The VNA purchased the building in January 2012 and hired Stateside Construction Group of Westborough for the massive $2.1 million renovation project.

According to Mr. Tonti, some $900,000 of that amount has been raised through a capital campaign, separate from annual appeals and fundraising activities. Approximately $1.25 million is still needed. “Our goal is to raise the balance over the next three years,” he said.

New home, new possibilities

During an interview in her new office Monday afternoon, Ms. Corr-Dolby discussed the agency’s new home, its impact on services, and some challenges the agency is facing. She said the complex renovation entailed thoroughly gutting the space because the second floor was not safe, then completely rebuilding the interior. “It gave us the opportunity to customize it to the way we wanted it, and use the space to the best advantage of the staff,” she said.

Connecting to the town sewer system took considerable work, Ms. Corr-Dolby said, but it is a great benefit.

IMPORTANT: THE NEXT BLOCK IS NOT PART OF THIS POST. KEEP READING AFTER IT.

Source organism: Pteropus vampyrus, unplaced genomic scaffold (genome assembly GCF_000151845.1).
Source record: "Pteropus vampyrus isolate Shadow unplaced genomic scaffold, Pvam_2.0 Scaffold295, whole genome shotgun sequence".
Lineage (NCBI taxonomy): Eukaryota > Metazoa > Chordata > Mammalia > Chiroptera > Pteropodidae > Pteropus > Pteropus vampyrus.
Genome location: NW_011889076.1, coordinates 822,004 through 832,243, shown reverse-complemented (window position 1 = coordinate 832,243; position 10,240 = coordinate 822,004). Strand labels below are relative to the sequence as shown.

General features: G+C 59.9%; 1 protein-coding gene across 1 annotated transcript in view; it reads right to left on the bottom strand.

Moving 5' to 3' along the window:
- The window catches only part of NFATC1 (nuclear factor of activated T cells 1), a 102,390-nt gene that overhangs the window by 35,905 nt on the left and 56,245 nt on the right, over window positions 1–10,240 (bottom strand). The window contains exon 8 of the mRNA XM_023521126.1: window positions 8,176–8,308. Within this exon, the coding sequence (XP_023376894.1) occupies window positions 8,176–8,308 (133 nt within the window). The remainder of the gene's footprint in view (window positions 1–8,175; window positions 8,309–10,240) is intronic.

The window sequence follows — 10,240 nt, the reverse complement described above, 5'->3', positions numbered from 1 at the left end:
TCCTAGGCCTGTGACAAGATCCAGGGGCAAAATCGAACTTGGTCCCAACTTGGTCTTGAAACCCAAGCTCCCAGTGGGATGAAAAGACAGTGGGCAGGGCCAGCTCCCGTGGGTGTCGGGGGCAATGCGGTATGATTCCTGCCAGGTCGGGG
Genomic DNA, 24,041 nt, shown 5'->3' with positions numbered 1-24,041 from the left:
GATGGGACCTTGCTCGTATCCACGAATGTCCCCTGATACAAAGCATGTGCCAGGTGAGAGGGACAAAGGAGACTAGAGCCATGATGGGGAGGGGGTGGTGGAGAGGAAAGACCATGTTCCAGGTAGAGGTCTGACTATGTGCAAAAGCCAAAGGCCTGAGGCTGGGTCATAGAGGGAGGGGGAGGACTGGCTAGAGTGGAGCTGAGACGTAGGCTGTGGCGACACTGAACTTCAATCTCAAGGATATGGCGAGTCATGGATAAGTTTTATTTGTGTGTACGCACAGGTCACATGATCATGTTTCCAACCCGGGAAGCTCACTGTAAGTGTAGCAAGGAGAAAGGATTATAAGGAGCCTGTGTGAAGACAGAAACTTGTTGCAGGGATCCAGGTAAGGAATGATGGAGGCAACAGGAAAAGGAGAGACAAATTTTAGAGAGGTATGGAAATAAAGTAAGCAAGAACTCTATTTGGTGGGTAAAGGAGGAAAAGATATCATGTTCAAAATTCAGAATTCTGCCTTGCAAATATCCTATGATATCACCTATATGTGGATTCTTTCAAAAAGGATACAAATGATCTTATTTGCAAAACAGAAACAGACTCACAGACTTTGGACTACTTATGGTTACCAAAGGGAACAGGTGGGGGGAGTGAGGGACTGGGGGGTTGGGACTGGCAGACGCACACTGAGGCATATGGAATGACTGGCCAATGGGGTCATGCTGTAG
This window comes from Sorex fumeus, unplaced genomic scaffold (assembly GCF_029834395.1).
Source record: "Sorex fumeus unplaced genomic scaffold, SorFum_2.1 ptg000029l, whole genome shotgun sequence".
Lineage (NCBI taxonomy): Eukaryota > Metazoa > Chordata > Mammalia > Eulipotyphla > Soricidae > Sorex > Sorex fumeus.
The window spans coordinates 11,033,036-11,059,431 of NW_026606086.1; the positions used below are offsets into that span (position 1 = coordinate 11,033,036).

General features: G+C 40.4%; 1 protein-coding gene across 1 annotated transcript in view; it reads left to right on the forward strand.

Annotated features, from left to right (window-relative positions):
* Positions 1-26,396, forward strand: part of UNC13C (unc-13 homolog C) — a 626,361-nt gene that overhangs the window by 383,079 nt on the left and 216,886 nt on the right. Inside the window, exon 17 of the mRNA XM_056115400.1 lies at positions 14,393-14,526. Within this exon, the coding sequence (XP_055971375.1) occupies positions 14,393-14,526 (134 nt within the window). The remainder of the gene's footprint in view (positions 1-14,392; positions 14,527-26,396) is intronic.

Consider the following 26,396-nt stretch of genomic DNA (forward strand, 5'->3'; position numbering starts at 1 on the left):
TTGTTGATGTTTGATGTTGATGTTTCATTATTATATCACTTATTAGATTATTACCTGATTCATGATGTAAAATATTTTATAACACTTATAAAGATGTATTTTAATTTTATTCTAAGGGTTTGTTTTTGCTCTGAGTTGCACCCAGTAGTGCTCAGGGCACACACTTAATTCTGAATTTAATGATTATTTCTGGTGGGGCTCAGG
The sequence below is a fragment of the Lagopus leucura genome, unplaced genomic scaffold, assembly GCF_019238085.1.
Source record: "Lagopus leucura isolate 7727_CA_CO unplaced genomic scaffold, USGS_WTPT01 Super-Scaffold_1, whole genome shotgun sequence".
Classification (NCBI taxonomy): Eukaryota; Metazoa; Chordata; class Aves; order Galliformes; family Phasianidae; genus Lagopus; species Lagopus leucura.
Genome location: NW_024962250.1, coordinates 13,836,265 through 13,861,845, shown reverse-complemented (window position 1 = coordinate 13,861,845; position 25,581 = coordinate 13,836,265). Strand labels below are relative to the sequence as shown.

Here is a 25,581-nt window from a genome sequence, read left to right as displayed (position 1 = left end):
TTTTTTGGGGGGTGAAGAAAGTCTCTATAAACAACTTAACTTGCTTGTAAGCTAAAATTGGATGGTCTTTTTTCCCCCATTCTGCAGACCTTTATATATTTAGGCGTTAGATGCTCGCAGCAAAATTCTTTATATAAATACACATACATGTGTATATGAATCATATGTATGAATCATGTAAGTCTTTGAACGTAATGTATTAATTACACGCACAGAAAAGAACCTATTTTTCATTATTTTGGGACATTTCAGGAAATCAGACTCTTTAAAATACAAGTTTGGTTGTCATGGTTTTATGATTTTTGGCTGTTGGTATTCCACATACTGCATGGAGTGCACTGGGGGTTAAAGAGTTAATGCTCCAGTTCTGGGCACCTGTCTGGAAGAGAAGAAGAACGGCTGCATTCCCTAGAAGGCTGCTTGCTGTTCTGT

Work was completed in late summer. At the end of August, a generous summer resident, owner of U.S. Business Interiors Inc. and a supporter of VNA, made a remarkable gift. He had a truckload of furniture delivered to outfit the entire office. The big van nearly got stuck turning from the driveway onto narrow Holmes Hole Road. Staff began moving in from their Merchant’s Court quarters on September 18. The facility officially opened for business on September 20.

Ms. Corr-Dolby especially commended Beth Toomey, former West Tisbury Police Chief and now Special Projects Coordinator for the VNA for her assistance in facilitating the move. Ms. Toomey is also serving as interim coordinator of the Home Health Aide Department.

Ms. Corr-Dolby has seen many changes since beginning with the VNA as a home health aide in 1995. She cited features of the new building that will enhance training, communication, and patient care in various ways.

Topping the list is the large meeting room, a first for the agency, which is accustomed to tight quarters. With a seating capacity for 100-plus, the room will be used for staff meetings, training sessions, and other gatherings. In the past the agency turned to outside organizations to rent or borrow meeting space.